To even up the gearing, I've added a 'Weekday' complication.
Update - December 2007
Time in the workshop has been constrained by the needs of my fee-paying customers, so little has been done since June
The part completed unit was displayed at the wedding, the Bride & Groom were suitably surprised and appreciative of the design which no longer has the heavy top with stainless steel support pillars.
During assembly it was discovered that some of the gears had not been cut deeply enough - despite accurate measurments being taken of the root diameter - so I had to find a better way to determine the required depth. Simply feeding the hob onto the gear blank, checking contact with a feeler gauge and then feeding until the calculated root diameter had been achieved was not accurate. I determined that feeding to the calculated tooth depth (by reference to a plunge action clock) after contact, without taking account of the measured root diameter was much better.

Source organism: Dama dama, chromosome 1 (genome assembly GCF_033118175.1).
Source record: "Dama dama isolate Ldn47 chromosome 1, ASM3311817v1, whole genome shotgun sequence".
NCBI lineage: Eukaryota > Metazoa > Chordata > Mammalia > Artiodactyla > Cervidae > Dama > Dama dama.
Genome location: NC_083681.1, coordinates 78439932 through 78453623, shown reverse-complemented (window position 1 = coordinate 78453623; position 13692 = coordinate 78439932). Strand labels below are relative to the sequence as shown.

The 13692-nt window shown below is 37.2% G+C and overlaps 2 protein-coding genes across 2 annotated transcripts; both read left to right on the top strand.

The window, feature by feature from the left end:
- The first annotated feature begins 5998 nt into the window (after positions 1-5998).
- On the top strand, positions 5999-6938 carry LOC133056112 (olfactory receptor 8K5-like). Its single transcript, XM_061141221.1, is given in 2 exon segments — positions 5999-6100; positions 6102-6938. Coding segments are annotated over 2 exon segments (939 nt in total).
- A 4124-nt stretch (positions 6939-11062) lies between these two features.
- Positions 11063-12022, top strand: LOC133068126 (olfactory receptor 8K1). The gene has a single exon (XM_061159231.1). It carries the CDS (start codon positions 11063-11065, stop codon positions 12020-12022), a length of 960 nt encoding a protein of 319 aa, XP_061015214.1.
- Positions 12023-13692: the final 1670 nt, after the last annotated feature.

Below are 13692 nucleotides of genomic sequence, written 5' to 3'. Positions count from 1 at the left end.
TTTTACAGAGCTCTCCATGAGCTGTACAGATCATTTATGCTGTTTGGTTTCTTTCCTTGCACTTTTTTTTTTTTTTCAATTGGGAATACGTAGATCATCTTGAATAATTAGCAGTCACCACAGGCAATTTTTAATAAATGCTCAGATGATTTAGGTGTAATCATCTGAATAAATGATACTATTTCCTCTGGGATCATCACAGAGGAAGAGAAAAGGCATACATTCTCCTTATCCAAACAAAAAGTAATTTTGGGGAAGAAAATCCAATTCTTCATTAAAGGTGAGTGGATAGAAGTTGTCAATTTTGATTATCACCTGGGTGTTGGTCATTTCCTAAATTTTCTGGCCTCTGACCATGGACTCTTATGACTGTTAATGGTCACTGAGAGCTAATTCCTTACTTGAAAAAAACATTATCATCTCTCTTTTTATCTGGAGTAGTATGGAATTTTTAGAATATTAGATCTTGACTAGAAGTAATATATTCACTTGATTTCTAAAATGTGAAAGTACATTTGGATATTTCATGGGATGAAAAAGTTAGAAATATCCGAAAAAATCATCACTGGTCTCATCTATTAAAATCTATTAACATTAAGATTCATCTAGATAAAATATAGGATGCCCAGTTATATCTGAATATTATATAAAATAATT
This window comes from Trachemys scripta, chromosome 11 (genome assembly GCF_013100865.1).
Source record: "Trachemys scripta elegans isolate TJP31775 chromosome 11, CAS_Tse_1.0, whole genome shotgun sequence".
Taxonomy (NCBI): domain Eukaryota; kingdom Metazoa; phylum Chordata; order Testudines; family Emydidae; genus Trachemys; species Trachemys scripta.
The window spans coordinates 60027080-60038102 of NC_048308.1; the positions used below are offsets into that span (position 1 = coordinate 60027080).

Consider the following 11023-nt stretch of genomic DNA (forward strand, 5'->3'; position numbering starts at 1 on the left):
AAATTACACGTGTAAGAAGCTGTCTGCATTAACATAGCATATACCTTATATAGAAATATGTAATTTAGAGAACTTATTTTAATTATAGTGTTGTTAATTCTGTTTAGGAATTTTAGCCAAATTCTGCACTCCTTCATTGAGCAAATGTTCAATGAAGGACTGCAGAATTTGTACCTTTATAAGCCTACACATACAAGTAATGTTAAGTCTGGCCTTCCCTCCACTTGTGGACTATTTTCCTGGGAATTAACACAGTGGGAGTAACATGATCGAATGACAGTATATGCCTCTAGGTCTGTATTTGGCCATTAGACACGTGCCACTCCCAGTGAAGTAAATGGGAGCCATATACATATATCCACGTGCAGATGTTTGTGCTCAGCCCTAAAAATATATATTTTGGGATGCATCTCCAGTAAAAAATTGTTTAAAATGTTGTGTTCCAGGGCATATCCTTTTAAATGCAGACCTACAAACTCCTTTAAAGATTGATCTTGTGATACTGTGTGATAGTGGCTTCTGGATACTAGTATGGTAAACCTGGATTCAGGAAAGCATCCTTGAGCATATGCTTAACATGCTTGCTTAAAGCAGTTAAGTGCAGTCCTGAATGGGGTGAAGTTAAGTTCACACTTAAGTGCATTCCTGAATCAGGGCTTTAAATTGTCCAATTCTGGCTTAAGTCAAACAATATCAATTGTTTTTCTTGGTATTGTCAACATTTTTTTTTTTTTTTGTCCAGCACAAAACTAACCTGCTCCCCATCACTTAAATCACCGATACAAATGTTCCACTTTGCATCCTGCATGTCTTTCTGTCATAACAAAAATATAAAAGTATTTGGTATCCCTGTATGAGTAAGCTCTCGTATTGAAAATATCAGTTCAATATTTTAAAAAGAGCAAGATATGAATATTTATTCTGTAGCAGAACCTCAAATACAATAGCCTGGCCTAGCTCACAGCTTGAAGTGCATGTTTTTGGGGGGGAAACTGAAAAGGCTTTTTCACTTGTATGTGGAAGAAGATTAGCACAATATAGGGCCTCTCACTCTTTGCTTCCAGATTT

Six new gears were cut and a further 2 after being destroyed when pressing onto the spindles. Three new spindles had to be made due to miss-allignment during the process of fitting the gears causing them to be bent
Another spindle needs to be made to replace one I've since found to be bent and I hope to get back in the workshop during January.
Watching the corrective action of the other Radio-Controlled movement in the 'Giant Watch' I've noticed that there is a tendency for it to roll forward by 12 hours to correct a small 'forward' error. ie. if the received time signal is 12:00 but the current display is 12:00:30 then it rolls forward 11H 59M 30S - This would be a disaster as far as the 'Day Wheel Display' is conserned since it would roll forward half a day!
In view of this I've decided to dispense with the accuracy of Radio Control and fit a simple quartz movement.